Introduction: Line Follower Robot for Teaching Control Algorithms

About: I'm interested in new technologies and the things that we can make in house with a few components and a bit of imagination.

I designed this line follower robot a few years ago when I was a robotics teacher. The objective for this project was to teach my students how to code a line following robot for a competition and also compare between If/Else and PID control. And not least, how the mechanics and the length of the robot affects this control algorithms. The goal was making it faster and reliable.

I made it to be programmed with the Arduino IDE, but is also possible to use the development IDE that you prefer. It has a powerful PIC32 with an USB bootloader, so you don't need a programmer. It also has an ON/OFF switch, a reset and a start/program button. The LEDs are connected to the motors PWM signal, so you can see the power that you are applying easily.

The robot is completely modular for experimenting and easy to repair in case that you have an accident with it. That makes this robot the perfect tool for learning programming in a very fun way. My students had used it for a long period and learned something new every time, even PID control. Not to mention that the sensor bar uses an algorithm to return an integer, negative value the robot is at the left, positive at the right and cero is on the center of the line.


2x 6V Micro metal gearmotors with extended support brackets (Any gear ratio is ok, mine are 10:1)

1x Line Sensor board

1x Main control unit

1x 20 via flat wire, 1mm spacing. Mine is 20 cm long.

1x Acrylic linker (cut in 3mm clear acrylic)

1x 1/8 caster ball (mine is metal)

2x Rubber wheel, 3 cm diameter.

1x Lipo battery. You can power the robot up to 10v, but keep in mind that the motors are rated for 6v.

Some M2 screws and nuts for attach everything together.

If you wish to make your own the design files, schematics and everything to build it are attached on next step.

Step 1: The Hardware

As you can see in the pictures all the component are SMD, is the perfect opportunity to practice your soldering skills. This robot was soldered by 3 of my students, so you can do it without trouble. All the design files are attached, you can see the files with EAGLE. Gerbers are also included if you want to the boards to your favorite PCB manufacturer.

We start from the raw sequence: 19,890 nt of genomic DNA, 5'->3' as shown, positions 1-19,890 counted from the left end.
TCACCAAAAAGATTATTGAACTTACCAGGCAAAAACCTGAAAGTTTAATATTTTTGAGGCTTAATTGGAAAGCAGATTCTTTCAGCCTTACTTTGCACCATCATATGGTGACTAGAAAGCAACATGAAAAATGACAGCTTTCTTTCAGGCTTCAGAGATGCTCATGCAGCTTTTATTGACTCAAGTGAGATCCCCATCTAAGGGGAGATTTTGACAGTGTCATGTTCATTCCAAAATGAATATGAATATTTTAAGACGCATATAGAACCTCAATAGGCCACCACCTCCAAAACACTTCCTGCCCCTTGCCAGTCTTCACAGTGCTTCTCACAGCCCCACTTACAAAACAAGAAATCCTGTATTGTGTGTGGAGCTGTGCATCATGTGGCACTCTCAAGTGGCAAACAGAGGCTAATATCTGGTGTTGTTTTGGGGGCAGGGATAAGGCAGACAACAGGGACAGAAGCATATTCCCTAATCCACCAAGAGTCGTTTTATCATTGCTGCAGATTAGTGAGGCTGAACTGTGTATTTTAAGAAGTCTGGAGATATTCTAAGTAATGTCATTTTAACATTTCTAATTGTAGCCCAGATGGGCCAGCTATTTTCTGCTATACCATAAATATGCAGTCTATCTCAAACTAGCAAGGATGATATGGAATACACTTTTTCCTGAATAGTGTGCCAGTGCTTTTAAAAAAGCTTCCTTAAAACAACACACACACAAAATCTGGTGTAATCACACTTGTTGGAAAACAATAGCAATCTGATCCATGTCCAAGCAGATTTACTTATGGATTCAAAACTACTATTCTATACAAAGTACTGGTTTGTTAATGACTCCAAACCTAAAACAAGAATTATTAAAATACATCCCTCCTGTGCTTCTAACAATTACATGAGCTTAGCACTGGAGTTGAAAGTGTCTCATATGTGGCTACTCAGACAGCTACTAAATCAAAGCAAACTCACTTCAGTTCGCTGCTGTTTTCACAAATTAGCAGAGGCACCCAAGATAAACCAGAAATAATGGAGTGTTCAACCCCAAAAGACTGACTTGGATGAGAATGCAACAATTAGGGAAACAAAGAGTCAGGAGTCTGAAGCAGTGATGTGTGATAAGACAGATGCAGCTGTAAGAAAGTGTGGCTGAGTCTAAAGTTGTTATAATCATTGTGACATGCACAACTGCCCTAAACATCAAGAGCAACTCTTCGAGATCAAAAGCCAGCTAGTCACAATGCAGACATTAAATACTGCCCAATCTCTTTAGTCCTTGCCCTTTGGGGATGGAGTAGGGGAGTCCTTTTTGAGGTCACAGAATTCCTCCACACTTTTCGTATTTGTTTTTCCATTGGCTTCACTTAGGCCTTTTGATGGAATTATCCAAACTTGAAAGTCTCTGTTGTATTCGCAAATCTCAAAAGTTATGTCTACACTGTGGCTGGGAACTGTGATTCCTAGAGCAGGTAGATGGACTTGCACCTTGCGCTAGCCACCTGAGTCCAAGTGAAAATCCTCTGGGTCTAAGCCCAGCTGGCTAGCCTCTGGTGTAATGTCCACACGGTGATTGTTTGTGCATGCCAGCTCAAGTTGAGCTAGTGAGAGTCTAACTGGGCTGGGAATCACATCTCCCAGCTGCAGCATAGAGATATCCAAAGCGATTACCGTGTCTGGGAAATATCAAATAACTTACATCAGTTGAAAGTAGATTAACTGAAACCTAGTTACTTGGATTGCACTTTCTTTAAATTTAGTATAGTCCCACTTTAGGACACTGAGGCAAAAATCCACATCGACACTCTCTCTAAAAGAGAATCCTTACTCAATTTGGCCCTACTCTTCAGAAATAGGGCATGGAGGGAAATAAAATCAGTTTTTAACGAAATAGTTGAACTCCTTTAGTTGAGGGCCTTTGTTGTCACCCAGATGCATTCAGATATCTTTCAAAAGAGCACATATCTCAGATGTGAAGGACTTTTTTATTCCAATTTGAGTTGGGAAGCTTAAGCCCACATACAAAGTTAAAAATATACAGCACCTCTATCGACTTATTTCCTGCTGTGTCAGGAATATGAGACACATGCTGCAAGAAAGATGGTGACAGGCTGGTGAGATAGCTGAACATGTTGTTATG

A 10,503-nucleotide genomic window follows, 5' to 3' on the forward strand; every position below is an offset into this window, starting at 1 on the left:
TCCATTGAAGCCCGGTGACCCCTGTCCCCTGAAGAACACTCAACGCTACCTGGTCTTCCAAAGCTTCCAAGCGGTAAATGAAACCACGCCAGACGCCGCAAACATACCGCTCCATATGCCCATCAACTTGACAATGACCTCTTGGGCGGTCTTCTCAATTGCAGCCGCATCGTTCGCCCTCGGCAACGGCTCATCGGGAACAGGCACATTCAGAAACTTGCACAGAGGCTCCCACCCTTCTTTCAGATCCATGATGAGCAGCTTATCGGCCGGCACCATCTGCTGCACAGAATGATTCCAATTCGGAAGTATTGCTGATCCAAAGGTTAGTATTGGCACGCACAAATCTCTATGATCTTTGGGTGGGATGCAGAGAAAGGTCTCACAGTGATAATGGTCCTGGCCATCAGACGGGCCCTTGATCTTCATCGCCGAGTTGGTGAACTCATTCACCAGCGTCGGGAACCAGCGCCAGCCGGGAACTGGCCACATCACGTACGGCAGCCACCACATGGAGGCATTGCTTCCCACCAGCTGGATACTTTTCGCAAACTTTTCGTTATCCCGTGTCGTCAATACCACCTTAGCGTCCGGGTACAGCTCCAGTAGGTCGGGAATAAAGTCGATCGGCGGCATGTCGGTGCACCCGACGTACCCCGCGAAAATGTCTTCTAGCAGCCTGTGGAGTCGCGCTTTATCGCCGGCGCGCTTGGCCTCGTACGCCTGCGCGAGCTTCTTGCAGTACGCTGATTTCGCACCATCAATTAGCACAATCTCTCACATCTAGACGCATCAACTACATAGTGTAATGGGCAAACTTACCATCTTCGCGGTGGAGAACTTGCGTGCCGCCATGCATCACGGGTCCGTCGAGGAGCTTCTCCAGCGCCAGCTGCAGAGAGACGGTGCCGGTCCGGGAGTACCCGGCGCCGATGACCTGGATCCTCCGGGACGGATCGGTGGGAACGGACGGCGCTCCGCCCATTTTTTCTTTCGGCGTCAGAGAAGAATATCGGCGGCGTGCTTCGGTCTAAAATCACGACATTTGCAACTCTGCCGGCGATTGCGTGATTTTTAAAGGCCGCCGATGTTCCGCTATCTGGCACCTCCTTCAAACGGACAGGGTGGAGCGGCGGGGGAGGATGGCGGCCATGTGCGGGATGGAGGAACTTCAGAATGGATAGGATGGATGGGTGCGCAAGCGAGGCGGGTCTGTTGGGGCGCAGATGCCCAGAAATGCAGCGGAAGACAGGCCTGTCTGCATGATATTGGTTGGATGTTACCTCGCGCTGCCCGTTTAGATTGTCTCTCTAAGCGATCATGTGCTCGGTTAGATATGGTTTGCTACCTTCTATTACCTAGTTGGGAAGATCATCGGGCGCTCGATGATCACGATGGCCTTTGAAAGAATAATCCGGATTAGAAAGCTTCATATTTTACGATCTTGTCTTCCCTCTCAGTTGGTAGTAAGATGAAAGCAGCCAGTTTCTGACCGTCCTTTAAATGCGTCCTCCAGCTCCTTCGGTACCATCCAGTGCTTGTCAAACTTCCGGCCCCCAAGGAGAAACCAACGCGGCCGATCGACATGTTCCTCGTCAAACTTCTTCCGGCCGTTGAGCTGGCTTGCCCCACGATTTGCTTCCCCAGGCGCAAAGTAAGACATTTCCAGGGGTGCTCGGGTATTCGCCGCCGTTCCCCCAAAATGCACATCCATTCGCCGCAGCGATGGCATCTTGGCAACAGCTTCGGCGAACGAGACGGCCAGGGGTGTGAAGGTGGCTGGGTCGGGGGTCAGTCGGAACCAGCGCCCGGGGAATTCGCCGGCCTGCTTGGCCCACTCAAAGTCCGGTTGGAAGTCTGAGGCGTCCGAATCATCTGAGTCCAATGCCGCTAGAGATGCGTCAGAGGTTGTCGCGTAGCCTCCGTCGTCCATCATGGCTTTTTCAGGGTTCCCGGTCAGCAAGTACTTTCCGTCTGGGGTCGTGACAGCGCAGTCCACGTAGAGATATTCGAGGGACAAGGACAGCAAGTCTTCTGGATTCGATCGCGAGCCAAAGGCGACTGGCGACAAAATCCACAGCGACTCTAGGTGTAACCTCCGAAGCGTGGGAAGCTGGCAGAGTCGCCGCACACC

The two boards are joined together with an acrylic piece, the laser cut pattern is included too. I used M2 screws and nuts for keep it in place. The ball caster is also placed in here. And if you crash the robot the acrylic will break and protect the boards from damage, ideal for testing! The flat wire is used to do the connection between the CPU and the sensor board. The motors are easily connected with wires to the CPU board.

Note: the PIC uses a custom firmware, is a modified version of the DP32 original firmware. You can get the firmware here. An ICSP connection is included on the bottom of the CPU board.

Step 2: The Software

I recommend to use the Arduino IDE to program the robot. As I told you before this line follower is based on the PIC32MX250 and it makes it compatible with the chipKIT DP32. You only need to install the chipKIT package on the package manager on the Arduino IDE and you are ready to go. Also you can program it on MPLAB or the IDE you wish, but you can learn the basis on Arduino.

The rest is like programming any other Arduino board. Plug the robot to your computer with a micro USB cable and press the program button immediately after pressing reset. Then send the sketch with the upload button in the IDE.

I have included 3 sketches on this tutorial. The first one test the sensor array, the second one is an If/Else line follower and the last one is a PID line follower. Everything is already working, however you will need to adjust some values if you change the design. And also feel free to do your own! There are better ways to do the line follower algorithm, experimentation is the key of success.

Step 3: Experimenting

This is really the most important part, you should try all the possibilities and find the one that works for you.

Feel free to experiment with different diameter wheels and materials. Change the length of the robot modifying the acrylic joint. Use another battery, even with a different voltage. It can also be smaller or bigger. Maybe another gear ratio for the motors.

Modify the software to use less sensors or even try another algorithms, you can be surprised how much the performance can change. Or why not, if you are an advanced user do it with MPLAB.

The sky is the limit!

As an additional tip... Tuning the PID gains is a fascinating journey in which you can learn the effects on the robot when following the line with different values of Kp, Kd and Ki. Hours and hours of learning guaranteed!!! The kids will not notice that they are actually using math to perform all the tasks required.

I hope you enjoy this instructable, if you need something ask me in the comments.
Thanks for reading :)

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